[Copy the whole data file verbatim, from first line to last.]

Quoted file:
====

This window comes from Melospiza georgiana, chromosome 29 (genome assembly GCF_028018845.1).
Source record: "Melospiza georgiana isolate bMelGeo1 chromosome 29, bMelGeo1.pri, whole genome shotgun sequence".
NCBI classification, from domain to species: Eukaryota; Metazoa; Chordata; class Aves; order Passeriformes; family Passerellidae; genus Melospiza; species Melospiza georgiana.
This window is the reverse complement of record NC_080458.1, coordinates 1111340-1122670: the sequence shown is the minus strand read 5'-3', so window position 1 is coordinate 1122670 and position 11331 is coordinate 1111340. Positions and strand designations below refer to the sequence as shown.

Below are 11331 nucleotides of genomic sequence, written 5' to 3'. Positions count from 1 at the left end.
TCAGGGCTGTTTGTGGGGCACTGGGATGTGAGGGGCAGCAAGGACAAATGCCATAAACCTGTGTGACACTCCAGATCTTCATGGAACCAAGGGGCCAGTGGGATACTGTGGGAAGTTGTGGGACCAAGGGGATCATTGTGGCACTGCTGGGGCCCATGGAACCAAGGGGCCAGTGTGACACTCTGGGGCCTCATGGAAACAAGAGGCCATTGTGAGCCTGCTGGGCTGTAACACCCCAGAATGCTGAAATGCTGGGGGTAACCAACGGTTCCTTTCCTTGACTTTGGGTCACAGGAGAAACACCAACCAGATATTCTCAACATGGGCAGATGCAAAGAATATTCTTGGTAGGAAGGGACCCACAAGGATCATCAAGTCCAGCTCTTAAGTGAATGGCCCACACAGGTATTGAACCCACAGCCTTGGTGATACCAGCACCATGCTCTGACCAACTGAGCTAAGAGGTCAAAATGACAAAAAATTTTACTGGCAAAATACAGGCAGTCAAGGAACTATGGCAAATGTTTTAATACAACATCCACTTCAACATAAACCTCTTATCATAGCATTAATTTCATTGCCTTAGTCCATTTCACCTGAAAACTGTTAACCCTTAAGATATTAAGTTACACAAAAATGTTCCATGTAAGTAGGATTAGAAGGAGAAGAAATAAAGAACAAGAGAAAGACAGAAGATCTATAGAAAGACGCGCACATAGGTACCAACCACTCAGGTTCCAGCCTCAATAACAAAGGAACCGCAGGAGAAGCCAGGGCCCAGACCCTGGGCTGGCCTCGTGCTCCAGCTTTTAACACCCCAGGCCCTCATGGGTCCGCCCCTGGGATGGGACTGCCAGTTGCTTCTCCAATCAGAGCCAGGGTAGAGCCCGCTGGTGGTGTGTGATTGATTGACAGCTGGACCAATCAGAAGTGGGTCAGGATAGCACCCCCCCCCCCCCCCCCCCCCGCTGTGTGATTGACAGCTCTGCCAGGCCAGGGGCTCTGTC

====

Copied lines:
This window comes from Melospiza georgiana, chromosome 29 (genome assembly GCF_028018845.1).
Source record: "Melospiza georgiana isolate bMelGeo1 chromosome 29, bMelGeo1.pri, whole genome shotgun sequence".
NCBI classification, from domain to species: Eukaryota; Metazoa; Chordata; class Aves; order Passeriformes; family Passerellidae; genus Melospiza; species Melospiza georgiana.
This window is the reverse complement of record NC_080458.1, coordinates 1111340-1122670: the sequence shown is the minus strand read 5'-3', so window position 1 is coordinate 1122670 and position 11331 is coordinate 1111340. Positions and strand designations below refer to the sequence as shown.

Below are 11331 nucleotides of genomic sequence, written 5' to 3'. Positions count from 1 at the left end.
TCAGGGCTGTTTGTGGGGCACTGGGATGTGAGGGGCAGCAAGGACAAATGCCATAAACCTGTGTGACACTCCAGATCTTCATGGAACCAAGGGGCCAGTGGGATACTGTGGGAAGTTGTGGGACCAAGGGGATCATTGTGGCACTGCTGGGGCCCATGGAACCAAGGGGCCAGTGTGACACTCTGGGGCCTCATGGAAACAAGAGGCCATTGTGAGCCTGCTGGGCTGTAACACCCCAGAATGCTGAAATGCTGGGGGTAACCAACGGTTCCTTTCCTTGACTTTGGGTCACAGGAGAAACACCAACCAGATATTCTCAACATGGGCAGATGCAAAGAATATTCTTGGTAGGAAGGGACCCACAAGGATCATCAAGTCCAGCTCTTAAGTGAATGGCCCACACAGGTATTGAACCCACAGCCTTGGTGATACCAGCACCATGCTCTGACCAACTGAGCTAAGAGGTCAAAATGACAAAAAATTTTACTGGCAAAATACAGGCAGTCAAGGAACTATGGCAAATGTTTTAATACAACATCCACTTCAACATAAACCTCTTATCATAGCATTAATTTCATTGCCTTAGTCCATTTCACCTGAAAACTGTTAACCCTTAAGATATTAAGTTACACAAAAATGTTCCATGTAAGTAGGATTAGAAGGAGAAGAAATAAAGAACAAGAGAAAGACAGAAGATCTATAGAAAGACGCGCACATAGGTACCAACCACTCAGGTTCCAGCCTCAATAACAAAGGAACCGCAGGAGAAGCCAGGGCCCAGACCCTGGGCTGGCCTCGTGCTCCAGCTTTTAACACCCCAGGCCCTCATGGGTCCGCCCCTGGGATGGGACTGCCAGTTGCTTCTCCAATCAGAGCCAGGGTAGAGCCCGCTGGTGGTGTGTGATTGATTGACAGCTGGACCAATCAGAAGTGGGTCAGGATAGCACCCCCCCCCCCCCCCCCCCCCGCTGTGTGATTGACAGCTCTGCCAGGCCAGGGGCTCTGTC